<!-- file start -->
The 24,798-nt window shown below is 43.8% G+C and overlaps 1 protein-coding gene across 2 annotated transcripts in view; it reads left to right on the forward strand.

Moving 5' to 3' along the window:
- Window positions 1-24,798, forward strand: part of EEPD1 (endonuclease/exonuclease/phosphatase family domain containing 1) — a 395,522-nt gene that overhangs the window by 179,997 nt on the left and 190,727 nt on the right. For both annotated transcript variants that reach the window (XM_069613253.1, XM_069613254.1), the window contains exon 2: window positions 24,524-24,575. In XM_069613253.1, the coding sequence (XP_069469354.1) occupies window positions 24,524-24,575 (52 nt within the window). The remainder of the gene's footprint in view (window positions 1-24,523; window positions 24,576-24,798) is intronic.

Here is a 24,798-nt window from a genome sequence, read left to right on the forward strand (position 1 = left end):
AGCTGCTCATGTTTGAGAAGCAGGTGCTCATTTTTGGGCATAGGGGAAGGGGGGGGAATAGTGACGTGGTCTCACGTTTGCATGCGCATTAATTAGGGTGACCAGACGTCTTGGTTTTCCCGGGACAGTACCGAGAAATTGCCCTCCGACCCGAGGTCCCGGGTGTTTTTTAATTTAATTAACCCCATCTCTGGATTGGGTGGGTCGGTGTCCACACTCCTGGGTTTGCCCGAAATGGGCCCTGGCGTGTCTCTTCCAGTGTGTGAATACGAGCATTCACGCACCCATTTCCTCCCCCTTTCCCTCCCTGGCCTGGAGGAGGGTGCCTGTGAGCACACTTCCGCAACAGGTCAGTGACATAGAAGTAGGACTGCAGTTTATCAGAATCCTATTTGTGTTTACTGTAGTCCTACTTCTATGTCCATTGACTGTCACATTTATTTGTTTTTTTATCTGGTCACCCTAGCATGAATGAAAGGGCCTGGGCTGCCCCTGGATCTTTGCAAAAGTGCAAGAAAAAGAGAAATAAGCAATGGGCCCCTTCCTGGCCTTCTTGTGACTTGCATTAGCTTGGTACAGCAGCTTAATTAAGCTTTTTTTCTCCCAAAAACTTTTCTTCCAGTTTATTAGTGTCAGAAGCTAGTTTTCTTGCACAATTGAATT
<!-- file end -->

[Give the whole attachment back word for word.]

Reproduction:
The 24,798-nt window shown below is 43.8% G+C and overlaps 1 protein-coding gene across 2 annotated transcripts in view; it reads left to right on the forward strand.

Moving 5' to 3' along the window:
- Window positions 1-24,798, forward strand: part of EEPD1 (endonuclease/exonuclease/phosphatase family domain containing 1) — a 395,522-nt gene that overhangs the window by 179,997 nt on the left and 190,727 nt on the right. For both annotated transcript variants that reach the window (XM_069613253.1, XM_069613254.1), the window contains exon 2: window positions 24,524-24,575. In XM_069613253.1, the coding sequence (XP_069469354.1) occupies window positions 24,524-24,575 (52 nt within the window). The remainder of the gene's footprint in view (window positions 1-24,523; window positions 24,576-24,798) is intronic.

Here is a 24,798-nt window from a genome sequence, read left to right on the forward strand (position 1 = left end):
AGCTGCTCATGTTTGAGAAGCAGGTGCTCATTTTTGGGCATAGGGGAAGGGGGGGGAATAGTGACGTGGTCTCACGTTTGCATGCGCATTAATTAGGGTGACCAGACGTCTTGGTTTTCCCGGGACAGTACCGAGAAATTGCCCTCCGACCCGAGGTCCCGGGTGTTTTTTAATTTAATTAACCCCATCTCTGGATTGGGTGGGTCGGTGTCCACACTCCTGGGTTTGCCCGAAATGGGCCCTGGCGTGTCTCTTCCAGTGTGTGAATACGAGCATTCACGCACCCATTTCCTCCCCCTTTCCCTCCCTGGCCTGGAGGAGGGTGCCTGTGAGCACACTTCCGCAACAGGTCAGTGACATAGAAGTAGGACTGCAGTTTATCAGAATCCTATTTGTGTTTACTGTAGTCCTACTTCTATGTCCATTGACTGTCACATTTATTTGTTTTTTTATCTGGTCACCCTAGCATGAATGAAAGGGCCTGGGCTGCCCCTGGATCTTTGCAAAAGTGCAAGAAAAAGAGAAATAAGCAATGGGCCCCTTCCTGGCCTTCTTGTGACTTGCATTAGCTTGGTACAGCAGCTTAATTAAGCTTTTTTTCTCCCAAAAACTTTTCTTCCAGTTTATTAGTGTCAGAAGCTAGTTTTCTTGCACAATTGAATT